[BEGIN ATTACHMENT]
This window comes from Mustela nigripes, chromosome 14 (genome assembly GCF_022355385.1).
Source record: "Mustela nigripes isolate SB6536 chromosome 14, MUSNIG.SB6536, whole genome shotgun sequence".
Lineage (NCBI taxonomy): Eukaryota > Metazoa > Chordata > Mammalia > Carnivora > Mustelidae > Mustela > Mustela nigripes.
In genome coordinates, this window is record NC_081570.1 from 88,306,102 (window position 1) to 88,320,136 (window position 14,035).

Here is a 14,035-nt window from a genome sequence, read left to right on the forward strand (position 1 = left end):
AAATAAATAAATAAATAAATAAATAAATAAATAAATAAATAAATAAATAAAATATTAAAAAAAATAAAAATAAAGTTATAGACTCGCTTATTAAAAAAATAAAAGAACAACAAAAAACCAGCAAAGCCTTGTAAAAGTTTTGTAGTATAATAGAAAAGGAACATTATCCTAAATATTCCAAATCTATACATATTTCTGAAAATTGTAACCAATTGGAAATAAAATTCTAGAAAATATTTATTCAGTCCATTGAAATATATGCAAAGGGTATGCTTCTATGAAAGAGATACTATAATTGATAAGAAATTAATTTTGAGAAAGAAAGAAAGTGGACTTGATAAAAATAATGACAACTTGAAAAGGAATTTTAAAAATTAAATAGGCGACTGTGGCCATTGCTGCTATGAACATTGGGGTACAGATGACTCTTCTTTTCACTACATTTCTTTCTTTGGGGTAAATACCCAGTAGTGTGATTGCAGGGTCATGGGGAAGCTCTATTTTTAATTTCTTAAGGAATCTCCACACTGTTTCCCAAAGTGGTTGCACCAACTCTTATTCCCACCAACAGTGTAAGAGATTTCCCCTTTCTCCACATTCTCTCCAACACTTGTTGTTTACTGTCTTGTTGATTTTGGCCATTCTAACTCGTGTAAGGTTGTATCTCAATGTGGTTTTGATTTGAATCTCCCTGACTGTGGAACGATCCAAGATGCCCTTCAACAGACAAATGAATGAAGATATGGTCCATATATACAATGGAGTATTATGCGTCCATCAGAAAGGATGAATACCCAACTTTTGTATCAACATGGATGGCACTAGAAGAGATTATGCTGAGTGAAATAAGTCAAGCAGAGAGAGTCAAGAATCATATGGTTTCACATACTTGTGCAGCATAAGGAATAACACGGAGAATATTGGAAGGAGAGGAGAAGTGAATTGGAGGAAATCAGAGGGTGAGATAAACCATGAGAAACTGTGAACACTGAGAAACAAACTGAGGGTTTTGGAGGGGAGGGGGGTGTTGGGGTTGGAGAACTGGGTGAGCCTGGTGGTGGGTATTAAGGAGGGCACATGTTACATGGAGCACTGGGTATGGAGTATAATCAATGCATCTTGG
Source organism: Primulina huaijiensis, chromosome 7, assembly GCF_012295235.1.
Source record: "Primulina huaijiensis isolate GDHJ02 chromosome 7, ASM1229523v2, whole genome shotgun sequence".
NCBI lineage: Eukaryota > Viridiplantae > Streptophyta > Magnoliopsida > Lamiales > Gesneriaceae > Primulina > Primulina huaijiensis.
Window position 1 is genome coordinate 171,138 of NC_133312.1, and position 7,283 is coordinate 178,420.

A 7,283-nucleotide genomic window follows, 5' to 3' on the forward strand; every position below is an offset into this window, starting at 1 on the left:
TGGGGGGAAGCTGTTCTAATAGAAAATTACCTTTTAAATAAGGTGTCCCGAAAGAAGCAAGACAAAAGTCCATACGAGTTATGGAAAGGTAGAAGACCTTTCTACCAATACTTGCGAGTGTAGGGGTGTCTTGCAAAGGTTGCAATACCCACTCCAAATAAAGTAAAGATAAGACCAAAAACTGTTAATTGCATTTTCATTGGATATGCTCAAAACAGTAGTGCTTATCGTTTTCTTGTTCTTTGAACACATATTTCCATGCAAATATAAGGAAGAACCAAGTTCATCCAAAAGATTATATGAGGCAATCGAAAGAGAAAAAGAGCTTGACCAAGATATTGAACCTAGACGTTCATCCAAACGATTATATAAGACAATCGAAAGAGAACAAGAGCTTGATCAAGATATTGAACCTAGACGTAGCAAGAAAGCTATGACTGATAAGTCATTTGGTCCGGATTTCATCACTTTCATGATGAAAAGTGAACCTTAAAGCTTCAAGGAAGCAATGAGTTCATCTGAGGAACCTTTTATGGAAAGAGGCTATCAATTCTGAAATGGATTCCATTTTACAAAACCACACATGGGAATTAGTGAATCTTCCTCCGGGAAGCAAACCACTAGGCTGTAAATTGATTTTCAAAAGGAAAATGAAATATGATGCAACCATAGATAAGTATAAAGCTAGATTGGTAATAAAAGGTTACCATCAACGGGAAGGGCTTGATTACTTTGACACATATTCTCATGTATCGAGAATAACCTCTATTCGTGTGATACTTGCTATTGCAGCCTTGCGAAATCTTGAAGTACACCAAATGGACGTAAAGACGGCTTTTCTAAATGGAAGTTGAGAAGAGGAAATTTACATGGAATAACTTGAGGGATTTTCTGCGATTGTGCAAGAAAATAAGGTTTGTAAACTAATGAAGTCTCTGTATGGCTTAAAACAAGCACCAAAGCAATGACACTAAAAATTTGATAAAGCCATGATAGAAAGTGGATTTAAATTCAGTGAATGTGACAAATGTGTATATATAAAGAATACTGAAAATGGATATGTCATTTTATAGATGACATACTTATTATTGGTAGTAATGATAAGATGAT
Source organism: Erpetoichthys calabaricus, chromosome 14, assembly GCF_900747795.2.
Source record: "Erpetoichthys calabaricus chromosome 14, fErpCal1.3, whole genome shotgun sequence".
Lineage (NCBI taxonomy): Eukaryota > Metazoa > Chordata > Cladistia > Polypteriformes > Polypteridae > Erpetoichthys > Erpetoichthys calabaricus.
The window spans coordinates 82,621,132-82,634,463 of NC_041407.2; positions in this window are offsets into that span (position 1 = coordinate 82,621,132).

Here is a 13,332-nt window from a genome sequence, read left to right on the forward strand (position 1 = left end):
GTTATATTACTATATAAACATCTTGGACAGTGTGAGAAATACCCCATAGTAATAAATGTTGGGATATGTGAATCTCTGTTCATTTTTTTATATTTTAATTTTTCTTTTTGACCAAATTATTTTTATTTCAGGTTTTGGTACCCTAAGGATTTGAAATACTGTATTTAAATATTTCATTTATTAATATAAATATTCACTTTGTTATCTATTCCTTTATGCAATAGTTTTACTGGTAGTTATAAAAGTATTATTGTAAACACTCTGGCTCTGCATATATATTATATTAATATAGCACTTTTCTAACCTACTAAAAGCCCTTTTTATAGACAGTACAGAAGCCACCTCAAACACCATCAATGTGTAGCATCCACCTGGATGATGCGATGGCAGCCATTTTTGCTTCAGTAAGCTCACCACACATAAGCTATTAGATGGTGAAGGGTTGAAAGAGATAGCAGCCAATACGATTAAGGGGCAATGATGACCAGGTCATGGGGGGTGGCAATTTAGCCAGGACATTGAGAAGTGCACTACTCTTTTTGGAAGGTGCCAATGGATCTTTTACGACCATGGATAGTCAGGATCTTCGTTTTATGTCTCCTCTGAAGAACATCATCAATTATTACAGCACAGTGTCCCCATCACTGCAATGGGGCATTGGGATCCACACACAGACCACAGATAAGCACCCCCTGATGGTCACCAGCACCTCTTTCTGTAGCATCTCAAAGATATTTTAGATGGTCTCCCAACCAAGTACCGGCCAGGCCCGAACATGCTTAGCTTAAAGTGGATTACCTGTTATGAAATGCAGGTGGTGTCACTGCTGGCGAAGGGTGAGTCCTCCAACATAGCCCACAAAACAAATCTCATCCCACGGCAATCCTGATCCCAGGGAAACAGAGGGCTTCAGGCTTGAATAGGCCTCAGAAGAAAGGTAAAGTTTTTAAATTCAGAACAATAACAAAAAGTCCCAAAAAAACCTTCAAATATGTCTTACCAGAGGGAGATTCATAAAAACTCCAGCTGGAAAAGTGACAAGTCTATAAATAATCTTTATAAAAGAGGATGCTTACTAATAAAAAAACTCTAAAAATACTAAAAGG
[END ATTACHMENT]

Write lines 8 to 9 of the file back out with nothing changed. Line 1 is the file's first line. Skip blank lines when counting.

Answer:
Source record: "Primulina huaijiensis isolate GDHJ02 chromosome 7, ASM1229523v2, whole genome shotgun sequence".
NCBI lineage: Eukaryota > Viridiplantae > Streptophyta > Magnoliopsida > Lamiales > Gesneriaceae > Primulina > Primulina huaijiensis.